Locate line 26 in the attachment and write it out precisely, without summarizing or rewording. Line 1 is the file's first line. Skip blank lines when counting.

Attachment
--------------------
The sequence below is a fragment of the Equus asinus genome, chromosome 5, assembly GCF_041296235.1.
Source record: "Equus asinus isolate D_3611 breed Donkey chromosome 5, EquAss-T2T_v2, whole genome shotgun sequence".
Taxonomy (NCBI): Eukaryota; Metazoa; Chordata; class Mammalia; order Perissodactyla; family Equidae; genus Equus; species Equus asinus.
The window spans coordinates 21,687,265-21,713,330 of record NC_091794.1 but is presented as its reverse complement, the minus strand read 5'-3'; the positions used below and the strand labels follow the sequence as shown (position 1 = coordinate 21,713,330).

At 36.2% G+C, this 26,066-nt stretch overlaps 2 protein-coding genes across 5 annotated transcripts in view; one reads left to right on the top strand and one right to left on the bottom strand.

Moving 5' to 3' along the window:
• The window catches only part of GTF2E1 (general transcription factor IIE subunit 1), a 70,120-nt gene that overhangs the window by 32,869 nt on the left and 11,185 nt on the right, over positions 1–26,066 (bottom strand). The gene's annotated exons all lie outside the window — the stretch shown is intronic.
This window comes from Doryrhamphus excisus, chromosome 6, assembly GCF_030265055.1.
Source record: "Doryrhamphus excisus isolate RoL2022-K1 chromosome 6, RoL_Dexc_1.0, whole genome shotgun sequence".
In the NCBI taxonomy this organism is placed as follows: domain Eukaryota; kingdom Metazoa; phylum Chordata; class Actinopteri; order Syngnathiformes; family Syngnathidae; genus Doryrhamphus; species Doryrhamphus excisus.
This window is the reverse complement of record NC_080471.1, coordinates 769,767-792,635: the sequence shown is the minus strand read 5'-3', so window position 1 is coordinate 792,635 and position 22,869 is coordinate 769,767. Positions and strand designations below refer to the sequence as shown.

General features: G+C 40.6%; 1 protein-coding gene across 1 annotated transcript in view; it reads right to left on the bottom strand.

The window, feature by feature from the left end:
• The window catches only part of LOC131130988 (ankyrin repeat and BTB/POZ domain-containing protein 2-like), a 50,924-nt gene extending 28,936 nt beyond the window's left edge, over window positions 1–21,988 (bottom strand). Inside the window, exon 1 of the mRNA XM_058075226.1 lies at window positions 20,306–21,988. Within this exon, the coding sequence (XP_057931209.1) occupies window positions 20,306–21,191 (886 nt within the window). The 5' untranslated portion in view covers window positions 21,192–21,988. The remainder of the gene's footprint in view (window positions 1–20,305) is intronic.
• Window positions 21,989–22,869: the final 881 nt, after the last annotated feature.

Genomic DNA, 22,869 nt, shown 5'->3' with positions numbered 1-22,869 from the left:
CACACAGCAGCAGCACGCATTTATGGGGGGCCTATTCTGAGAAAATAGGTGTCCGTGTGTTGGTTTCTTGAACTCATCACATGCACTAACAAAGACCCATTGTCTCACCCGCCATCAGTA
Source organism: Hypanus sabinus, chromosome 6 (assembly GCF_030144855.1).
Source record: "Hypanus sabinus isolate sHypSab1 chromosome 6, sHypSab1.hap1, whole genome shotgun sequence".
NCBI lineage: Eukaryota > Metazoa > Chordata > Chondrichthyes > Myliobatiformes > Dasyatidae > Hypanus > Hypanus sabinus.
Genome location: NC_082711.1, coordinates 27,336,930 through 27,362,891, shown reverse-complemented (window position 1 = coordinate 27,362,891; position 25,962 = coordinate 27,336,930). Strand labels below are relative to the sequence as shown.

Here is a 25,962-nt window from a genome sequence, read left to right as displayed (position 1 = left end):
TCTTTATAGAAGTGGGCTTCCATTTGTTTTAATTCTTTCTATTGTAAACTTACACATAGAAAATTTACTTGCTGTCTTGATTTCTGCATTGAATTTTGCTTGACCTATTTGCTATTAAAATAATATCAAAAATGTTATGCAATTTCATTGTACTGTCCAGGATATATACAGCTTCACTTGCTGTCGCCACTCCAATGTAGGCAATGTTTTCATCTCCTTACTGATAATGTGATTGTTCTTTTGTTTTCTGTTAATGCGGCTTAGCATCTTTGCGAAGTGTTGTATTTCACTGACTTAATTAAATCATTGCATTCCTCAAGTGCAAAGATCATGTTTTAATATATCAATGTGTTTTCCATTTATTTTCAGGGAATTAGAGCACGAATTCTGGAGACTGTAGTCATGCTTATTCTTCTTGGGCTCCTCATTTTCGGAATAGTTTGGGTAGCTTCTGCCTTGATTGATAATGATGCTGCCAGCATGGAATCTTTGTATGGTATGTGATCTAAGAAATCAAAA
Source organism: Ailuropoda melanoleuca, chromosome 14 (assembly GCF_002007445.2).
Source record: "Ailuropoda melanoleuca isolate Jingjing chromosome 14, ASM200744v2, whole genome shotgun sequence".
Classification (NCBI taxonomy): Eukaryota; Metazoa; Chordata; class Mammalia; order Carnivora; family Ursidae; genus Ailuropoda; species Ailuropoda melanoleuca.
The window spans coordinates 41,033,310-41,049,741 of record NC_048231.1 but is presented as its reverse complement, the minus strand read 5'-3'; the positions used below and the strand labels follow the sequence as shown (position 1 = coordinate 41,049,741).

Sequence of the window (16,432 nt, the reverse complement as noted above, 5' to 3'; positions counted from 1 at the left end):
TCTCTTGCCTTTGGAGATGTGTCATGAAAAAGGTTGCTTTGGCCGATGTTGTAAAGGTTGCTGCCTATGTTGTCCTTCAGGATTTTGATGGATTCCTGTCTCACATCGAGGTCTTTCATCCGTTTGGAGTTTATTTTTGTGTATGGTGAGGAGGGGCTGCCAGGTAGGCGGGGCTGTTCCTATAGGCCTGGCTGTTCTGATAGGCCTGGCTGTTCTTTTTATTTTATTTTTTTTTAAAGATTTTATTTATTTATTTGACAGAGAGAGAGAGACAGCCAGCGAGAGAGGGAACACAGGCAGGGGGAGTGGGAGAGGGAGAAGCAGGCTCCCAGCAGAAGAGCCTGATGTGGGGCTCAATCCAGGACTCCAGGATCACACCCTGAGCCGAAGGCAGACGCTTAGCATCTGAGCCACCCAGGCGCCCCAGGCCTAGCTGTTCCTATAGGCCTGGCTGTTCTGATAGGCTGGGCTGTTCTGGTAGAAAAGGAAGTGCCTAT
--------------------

Classification (NCBI taxonomy): Eukaryota; Metazoa; Chordata; class Mammalia; order Carnivora; family Ursidae; genus Ailuropoda; species Ailuropoda melanoleuca.